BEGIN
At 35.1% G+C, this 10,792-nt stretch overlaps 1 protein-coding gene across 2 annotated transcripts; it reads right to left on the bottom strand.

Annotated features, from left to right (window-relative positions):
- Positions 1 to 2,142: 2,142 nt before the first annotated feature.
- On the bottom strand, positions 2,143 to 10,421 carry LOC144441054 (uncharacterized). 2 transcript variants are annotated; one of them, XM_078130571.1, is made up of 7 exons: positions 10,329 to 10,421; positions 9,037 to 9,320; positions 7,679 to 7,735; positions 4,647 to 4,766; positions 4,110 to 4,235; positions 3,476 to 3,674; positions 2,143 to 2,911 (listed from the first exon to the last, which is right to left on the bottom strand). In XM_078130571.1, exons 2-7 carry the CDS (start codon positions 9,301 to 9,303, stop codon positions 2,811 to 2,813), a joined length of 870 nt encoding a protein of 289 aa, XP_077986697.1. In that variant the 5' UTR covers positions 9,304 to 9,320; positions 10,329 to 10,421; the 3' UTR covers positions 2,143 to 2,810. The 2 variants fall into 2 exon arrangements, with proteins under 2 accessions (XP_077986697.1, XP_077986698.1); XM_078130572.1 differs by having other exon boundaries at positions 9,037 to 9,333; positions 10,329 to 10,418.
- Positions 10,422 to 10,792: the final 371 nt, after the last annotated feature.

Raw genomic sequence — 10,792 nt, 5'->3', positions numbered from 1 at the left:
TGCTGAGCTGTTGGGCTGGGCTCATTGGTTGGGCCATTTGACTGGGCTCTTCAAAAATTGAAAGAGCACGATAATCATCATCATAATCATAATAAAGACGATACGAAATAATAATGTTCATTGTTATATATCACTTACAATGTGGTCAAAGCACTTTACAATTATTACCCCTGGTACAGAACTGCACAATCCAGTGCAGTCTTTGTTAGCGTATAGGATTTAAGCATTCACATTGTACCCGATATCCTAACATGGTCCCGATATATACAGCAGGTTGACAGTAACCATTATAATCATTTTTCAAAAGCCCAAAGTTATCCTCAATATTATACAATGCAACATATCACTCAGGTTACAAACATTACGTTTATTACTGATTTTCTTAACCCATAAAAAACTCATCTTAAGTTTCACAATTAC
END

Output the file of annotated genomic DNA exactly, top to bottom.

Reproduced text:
At 35.1% G+C, this 10,792-nt stretch overlaps 1 protein-coding gene across 2 annotated transcripts; it reads right to left on the bottom strand.

Annotated features, from left to right (window-relative positions):
- Positions 1 to 2,142: 2,142 nt before the first annotated feature.
- On the bottom strand, positions 2,143 to 10,421 carry LOC144441054 (uncharacterized). 2 transcript variants are annotated; one of them, XM_078130571.1, is made up of 7 exons: positions 10,329 to 10,421; positions 9,037 to 9,320; positions 7,679 to 7,735; positions 4,647 to 4,766; positions 4,110 to 4,235; positions 3,476 to 3,674; positions 2,143 to 2,911 (listed from the first exon to the last, which is right to left on the bottom strand). In XM_078130571.1, exons 2-7 carry the CDS (start codon positions 9,301 to 9,303, stop codon positions 2,811 to 2,813), a joined length of 870 nt encoding a protein of 289 aa, XP_077986697.1. In that variant the 5' UTR covers positions 9,304 to 9,320; positions 10,329 to 10,421; the 3' UTR covers positions 2,143 to 2,810. The 2 variants fall into 2 exon arrangements, with proteins under 2 accessions (XP_077986697.1, XP_077986698.1); XM_078130572.1 differs by having other exon boundaries at positions 9,037 to 9,333; positions 10,329 to 10,418.
- Positions 10,422 to 10,792: the final 371 nt, after the last annotated feature.

Raw genomic sequence — 10,792 nt, 5'->3', positions numbered from 1 at the left:
TGCTGAGCTGTTGGGCTGGGCTCATTGGTTGGGCCATTTGACTGGGCTCTTCAAAAATTGAAAGAGCACGATAATCATCATCATAATCATAATAAAGACGATACGAAATAATAATGTTCATTGTTATATATCACTTACAATGTGGTCAAAGCACTTTACAATTATTACCCCTGGTACAGAACTGCACAATCCAGTGCAGTCTTTGTTAGCGTATAGGATTTAAGCATTCACATTGTACCCGATATCCTAACATGGTCCCGATATATACAGCAGGTTGACAGTAACCATTATAATCATTTTTCAAAAGCCCAAAGTTATCCTCAATATTATACAATGCAACATATCACTCAGGTTACAAACATTACGTTTATTACTGATTTTCTTAACCCATAAAAAACTCATCTTAAGTTTCACAATTAC